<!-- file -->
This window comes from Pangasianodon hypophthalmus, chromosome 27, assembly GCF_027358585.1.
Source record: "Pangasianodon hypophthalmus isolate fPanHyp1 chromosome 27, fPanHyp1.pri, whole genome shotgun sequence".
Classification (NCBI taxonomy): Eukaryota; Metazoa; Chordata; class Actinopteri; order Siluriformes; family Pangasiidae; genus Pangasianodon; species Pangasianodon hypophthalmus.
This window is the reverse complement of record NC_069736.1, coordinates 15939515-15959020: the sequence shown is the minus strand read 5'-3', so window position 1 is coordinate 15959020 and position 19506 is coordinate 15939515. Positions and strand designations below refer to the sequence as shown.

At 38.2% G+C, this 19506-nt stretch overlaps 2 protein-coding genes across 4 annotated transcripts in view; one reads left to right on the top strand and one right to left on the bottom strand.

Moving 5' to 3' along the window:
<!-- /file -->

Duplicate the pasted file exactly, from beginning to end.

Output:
This window comes from Pangasianodon hypophthalmus, chromosome 27, assembly GCF_027358585.1.
Source record: "Pangasianodon hypophthalmus isolate fPanHyp1 chromosome 27, fPanHyp1.pri, whole genome shotgun sequence".
Classification (NCBI taxonomy): Eukaryota; Metazoa; Chordata; class Actinopteri; order Siluriformes; family Pangasiidae; genus Pangasianodon; species Pangasianodon hypophthalmus.
This window is the reverse complement of record NC_069736.1, coordinates 15939515-15959020: the sequence shown is the minus strand read 5'-3', so window position 1 is coordinate 15959020 and position 19506 is coordinate 15939515. Positions and strand designations below refer to the sequence as shown.

At 38.2% G+C, this 19506-nt stretch overlaps 2 protein-coding genes across 4 annotated transcripts in view; one reads left to right on the top strand and one right to left on the bottom strand.

Moving 5' to 3' along the window: